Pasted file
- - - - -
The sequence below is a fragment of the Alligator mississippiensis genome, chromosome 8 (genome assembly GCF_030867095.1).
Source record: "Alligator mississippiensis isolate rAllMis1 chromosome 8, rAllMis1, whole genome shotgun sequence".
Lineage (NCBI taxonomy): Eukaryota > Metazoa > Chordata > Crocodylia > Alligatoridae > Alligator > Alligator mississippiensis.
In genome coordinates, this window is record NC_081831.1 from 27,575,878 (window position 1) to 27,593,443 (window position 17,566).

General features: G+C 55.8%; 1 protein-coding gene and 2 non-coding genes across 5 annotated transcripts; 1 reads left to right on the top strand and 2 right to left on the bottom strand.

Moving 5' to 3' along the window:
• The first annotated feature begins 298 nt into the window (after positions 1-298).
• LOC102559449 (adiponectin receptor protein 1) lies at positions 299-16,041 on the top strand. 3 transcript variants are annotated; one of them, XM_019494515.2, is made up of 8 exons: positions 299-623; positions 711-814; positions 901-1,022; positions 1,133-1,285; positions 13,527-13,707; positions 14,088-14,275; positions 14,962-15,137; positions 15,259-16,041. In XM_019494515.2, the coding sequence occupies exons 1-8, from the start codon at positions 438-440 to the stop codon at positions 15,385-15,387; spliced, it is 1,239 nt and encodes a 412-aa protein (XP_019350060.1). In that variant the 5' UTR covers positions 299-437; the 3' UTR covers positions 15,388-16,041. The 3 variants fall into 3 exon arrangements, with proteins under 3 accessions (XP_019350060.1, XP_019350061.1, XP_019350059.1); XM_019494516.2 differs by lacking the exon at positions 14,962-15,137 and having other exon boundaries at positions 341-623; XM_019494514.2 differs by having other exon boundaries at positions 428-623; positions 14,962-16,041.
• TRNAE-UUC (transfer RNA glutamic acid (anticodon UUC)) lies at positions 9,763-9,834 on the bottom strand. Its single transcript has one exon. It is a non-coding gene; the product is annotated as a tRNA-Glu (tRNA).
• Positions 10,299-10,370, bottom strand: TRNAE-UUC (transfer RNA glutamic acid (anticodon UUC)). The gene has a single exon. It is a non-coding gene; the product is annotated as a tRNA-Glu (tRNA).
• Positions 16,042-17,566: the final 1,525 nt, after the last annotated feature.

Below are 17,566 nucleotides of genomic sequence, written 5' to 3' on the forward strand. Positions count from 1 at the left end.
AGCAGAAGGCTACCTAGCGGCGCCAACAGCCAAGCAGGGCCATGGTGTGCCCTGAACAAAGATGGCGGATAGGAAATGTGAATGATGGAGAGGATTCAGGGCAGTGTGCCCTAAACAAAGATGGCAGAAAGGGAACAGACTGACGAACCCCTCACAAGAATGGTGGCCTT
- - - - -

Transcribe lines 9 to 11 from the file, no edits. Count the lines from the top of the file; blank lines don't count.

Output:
• TRNAE-UUC (transfer RNA glutamic acid (anticodon UUC)) lies at positions 9,763-9,834 on the bottom strand. Its single transcript has one exon. It is a non-coding gene; the product is annotated as a tRNA-Glu (tRNA).
• Positions 10,299-10,370, bottom strand: TRNAE-UUC (transfer RNA glutamic acid (anticodon UUC)). The gene has a single exon. It is a non-coding gene; the product is annotated as a tRNA-Glu (tRNA).
• Positions 16,042-17,566: the final 1,525 nt, after the last annotated feature.